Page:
That said, the paper makes a series of claims that are not supported by the data, and contains interpretations that I believe are erroneous. It also seems to contain some redundancy. It strikes me that the paper would be stronger if most of the material presented was removed and only the essence was retained. I have grouped my major concerns into four points, some of which are applicable to multiple sections of the paper.

Major points:

1) The statistical analyses are incompletely described, interpreted incorrectly, confuse correlation with causality, and contain biases.

The RNA-seq, ChIP-seq, and bisulfite sections need to state which overlaps are significant, and what is the predictive power, otherwise there is a strong potential that the manuscript is mainly describing phenomena with little or no significant relationship, and/or is confusing weak correlations or random overlaps with causality, due to unwarranted conditioning on unproven expectation. This is relevant to several sections, starting with this one:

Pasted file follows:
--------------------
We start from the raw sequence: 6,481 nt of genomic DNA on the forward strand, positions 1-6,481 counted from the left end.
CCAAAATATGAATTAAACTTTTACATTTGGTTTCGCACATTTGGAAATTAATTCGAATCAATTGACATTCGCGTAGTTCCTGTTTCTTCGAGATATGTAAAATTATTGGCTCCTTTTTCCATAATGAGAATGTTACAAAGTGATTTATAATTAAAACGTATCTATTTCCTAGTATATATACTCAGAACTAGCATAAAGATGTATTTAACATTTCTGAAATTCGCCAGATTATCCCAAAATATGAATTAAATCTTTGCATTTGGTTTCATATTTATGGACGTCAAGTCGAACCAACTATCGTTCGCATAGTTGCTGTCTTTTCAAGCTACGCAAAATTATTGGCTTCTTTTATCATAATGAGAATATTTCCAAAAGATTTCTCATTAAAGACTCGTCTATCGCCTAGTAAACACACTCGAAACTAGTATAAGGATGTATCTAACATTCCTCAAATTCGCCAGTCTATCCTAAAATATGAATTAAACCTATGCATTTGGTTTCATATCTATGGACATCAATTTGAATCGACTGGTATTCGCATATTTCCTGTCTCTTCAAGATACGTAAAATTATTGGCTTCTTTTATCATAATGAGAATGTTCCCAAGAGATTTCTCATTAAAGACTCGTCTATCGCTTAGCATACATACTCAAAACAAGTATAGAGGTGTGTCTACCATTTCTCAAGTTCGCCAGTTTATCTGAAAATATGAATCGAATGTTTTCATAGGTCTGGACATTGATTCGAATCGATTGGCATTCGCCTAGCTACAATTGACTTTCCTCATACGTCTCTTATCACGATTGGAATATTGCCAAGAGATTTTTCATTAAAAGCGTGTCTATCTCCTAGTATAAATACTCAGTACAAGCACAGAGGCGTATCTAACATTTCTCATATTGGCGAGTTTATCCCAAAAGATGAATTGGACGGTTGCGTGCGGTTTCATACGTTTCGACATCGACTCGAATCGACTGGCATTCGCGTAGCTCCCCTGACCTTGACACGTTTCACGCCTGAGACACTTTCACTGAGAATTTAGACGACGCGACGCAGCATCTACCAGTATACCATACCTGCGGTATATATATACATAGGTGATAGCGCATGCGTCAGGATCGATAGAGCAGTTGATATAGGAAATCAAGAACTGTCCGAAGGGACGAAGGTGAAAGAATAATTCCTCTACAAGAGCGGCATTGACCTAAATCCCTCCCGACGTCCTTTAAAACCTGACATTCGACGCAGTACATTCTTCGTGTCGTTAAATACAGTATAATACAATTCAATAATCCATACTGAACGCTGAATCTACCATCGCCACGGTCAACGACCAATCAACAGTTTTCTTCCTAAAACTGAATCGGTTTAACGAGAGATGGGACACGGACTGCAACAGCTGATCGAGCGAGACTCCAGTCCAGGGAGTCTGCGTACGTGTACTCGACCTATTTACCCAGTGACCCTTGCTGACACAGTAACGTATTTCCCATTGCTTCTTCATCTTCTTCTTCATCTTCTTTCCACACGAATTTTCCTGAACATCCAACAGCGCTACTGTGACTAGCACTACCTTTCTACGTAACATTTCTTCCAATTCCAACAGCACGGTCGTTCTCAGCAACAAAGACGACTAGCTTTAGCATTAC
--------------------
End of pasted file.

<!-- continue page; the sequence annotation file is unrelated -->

Subsection "Identify direct targets of mCpG-dependent KLF4 interactions in GBM cells" is flawed. 613 genes are identified as responsive to KLF4 overexpression (induced more than 2-fold). Then, "To determine which genes were directly activated by mCpG-dependent KLF4 binding events, ChIP-seq identifies 3,890 peaks. 65 of these bind within 10kb of the promoter, or within the UTRs or exons of the induced genes, "indicating that most likely they were direct targets of KLF4-mCpG interactions" (this is the key point, so I quote from the text). I disagree that this shows that they are direct targets – the null hypothesis should be that there is no relationship, and in fact if there is any overlap it seems to be low. It is entirely possible that there is a random association between the ChIP data and the RNA-seq data, and even if it is nonrandom, the fold enrichment over random should be given.

Instead, this section concludes "Taken together, a total of 116 genes were directly [my emphasis] up-regulated via mCpG-dependent KLF4 binding to the cis-regulatory elements in the proximal regulatory regions (56%) and distal enhancers (44%)". There is simply not the evidence in this paper to make that conclusion.